History & Culture Of The
Most of the region is part of the Appalachian Uplands, located on the Allegheny Plateau. Glacial action and erosion created its broad rolling hills, valleys and streams.
Following the retreat of the Wisconsin Glacier 15,000 years ago, the Endless Mountains were gradually inhabited by nomadic bands of hunters and gatherers. The region was largely forested, supporting diverse wildlife and small agricultural villages.
The North Branch of the Susquehanna River meanders through Susquehanna, Bradford and Wyoming Counties. This river valley became a major transportation corridor. Although steep terrain restricted travel through much of the region, valley floors supported scattered agricultural communities.
We don't often think of our heritage, culture and past vanishing, but without conscious preservation efforts buildings collapse, stone walls are torn down or sold to landscapers and scenic vistas are cleared for development. The emergence of exploration of Marcellus Shale natural gas throughout our region presents new challenges and opportunities for preservation and conservation.
One of Endless Mountains Heritage Regions goals is to preserve these irreplaceable resources.
Native American Settlement
Friedenshutten Monument commemorating the Moravian Mission at the Native American village near Wyalusing
By 1000 BC the Susquehannock people lived in villages along the Susquehanna River, cultivating the floodplains and hunting the dense forests. The Iroquois, or Haudenosaunee, (People of the Long House), controlled the region during the 1600's.
By the 1700's the Native population included refugees from southern tribes fleeing rising colonial settlement. After the French and Indian War, colonial settlers came into the region in ever-increasing numbers. During the Revolutionary War era, a campaign to eradicate Native Americans in the region lead by General Sullivan forced most out of the region or into hiding.
During the early colonial period European settlers established a foothold in the region. After the Revolutionary War thousands of people came to the region from New England States such as Vermont and Connecticut, in search of inexpensive land. These settlers practiced subsistence agriculture and struggled for survival in an area then considered wilderness, lacking even gristmills and sawmills.
Agriculture and Artisans
By the 1800s productive farms were established and exporting surplus crops. Proceeds from sales of grain and lumber provided the base for barter which developed into a regional cash economy.
As populations levels grew communities with stores, artisans, mills and industries emerged and thrived. The development of rich agricultural landscape and network of small towns is still largely intact today.
Transportation and the Advent of Industry
The North Branch Canal extended into the region during the 1840s and 1850s, reducing shipping costs for coal and other products to distant markets. The canal was fraught with construction problems and ultimately short-lived, but it paved the way for construction of the Lehigh Valley Railroad several decades later.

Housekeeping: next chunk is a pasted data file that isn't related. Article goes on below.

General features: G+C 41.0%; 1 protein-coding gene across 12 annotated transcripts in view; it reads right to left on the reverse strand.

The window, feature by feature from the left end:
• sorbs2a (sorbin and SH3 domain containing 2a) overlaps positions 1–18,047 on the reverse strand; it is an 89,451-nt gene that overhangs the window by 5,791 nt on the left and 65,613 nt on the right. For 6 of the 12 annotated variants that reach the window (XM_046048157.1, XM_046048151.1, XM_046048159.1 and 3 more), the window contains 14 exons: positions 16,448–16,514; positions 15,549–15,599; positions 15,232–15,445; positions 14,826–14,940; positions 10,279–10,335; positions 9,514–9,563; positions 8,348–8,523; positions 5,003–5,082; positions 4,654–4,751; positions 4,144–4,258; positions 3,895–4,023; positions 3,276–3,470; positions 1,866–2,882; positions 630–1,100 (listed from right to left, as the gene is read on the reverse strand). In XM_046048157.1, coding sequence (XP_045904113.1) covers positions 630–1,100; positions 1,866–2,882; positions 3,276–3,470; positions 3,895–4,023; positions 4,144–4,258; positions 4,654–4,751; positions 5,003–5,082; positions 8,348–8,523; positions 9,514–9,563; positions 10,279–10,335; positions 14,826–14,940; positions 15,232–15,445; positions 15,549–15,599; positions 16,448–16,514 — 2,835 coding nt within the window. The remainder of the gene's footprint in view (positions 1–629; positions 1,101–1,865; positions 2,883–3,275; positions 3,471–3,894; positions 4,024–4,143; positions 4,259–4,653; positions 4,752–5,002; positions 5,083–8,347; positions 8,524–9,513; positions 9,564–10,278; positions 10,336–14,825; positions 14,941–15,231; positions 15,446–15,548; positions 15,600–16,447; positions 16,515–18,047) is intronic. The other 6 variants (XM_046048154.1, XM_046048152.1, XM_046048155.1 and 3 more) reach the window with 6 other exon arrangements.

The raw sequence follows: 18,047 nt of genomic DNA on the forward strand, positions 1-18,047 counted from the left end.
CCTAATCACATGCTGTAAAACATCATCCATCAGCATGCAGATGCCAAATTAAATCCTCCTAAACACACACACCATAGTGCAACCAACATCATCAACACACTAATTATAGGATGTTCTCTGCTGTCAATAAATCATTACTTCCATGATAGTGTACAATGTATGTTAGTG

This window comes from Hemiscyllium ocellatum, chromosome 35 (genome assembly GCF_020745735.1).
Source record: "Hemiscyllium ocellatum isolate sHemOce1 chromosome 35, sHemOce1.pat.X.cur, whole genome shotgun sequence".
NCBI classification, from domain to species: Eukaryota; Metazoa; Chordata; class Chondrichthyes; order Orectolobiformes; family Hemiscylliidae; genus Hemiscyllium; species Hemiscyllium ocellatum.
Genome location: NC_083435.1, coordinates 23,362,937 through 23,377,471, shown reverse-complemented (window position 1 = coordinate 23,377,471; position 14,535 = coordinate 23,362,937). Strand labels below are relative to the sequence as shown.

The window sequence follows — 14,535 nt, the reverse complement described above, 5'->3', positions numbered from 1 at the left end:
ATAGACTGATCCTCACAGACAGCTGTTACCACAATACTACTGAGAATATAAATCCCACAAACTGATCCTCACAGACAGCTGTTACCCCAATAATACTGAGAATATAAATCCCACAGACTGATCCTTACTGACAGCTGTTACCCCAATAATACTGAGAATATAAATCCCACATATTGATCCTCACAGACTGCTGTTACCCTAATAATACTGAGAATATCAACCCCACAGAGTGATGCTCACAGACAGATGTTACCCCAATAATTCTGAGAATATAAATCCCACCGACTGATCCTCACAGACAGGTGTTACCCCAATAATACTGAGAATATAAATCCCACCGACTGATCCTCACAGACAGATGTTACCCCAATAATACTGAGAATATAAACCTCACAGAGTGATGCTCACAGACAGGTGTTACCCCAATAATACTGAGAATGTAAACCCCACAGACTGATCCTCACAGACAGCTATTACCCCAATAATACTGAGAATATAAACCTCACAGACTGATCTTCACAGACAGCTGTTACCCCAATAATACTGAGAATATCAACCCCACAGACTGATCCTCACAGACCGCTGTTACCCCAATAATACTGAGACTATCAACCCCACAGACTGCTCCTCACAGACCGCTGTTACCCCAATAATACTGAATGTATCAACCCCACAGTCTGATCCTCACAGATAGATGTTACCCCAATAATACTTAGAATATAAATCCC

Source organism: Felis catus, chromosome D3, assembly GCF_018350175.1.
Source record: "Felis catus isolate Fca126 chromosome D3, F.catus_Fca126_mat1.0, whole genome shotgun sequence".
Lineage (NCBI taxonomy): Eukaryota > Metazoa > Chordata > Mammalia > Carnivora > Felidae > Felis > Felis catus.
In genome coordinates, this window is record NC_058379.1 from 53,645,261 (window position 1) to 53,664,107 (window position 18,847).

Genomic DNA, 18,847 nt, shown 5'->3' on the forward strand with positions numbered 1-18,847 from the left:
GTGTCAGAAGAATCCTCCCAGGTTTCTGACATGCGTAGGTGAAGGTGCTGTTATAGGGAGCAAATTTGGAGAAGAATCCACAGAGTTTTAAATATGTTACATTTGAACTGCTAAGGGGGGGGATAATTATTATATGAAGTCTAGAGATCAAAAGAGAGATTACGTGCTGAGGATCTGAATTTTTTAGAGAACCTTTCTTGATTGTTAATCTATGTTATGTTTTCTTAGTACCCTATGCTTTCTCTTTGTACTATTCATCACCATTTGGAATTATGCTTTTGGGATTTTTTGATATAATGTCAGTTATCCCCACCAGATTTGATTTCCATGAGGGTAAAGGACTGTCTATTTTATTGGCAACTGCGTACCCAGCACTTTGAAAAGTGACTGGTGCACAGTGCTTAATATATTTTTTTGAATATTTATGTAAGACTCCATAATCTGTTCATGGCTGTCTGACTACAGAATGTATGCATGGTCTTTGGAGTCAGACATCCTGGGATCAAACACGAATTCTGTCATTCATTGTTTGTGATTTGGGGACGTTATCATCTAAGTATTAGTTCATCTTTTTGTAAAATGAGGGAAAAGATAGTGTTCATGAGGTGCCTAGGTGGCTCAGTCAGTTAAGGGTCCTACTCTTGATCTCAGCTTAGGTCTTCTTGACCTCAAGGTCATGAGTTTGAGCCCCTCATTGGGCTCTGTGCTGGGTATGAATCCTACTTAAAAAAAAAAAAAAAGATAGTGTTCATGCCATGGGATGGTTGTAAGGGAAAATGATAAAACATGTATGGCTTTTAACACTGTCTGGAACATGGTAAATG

During the late 1800s and early 1900s the Endless Mountains experienced an era of industrial expansion fueled by regional transportation improvements. Railroads lowered shipping costs and permitted business owners to import a more extensive array of retail products.
Before the onset of the Great Depression, the economy of the Endless Mountains was already in decline. Some natural resources were already exhausted in many areas. Dairy farming became the mainstay of the regional economy. The government made significant investments in the region, purchasing large tracts of cutover land. The Civilian Conservation Corps replanted denuded mountains, producing today's prized recreational areas. The tourism industry, which began in the late 19th century, expanded to include numerous lakes throughout the region. As the century progressed the quality of rural life improved considerably due to electrification, road and communications improvements.
Cultural traditions and contributions by many ethnic groups enriched the otherwise 'Yankee' character of the region. Eighteenth century French settlers at Azilum, nineteenth century Irish and Welsh canal workers and miners and their Italian and Eastern European counterparts at the turn of the twentieth century all left distinctive marks on the region's place names, foods, architecture and events.
Numerous arts and civics groups regularly sponsor special events highlighting the vital culture of the Endless Mountains. Fine Art Studios are scattered throughout the region, artists drawing inspiration from its rich history and scenery. The Endless Mountains provides raw materials such as stone, wood, natural fibers, plants, and even old saw blades for craftspeople. Crafts and skills associated with nineteenth century life, such as quilting, blacksmithing, and weaving are passed from generation to generation.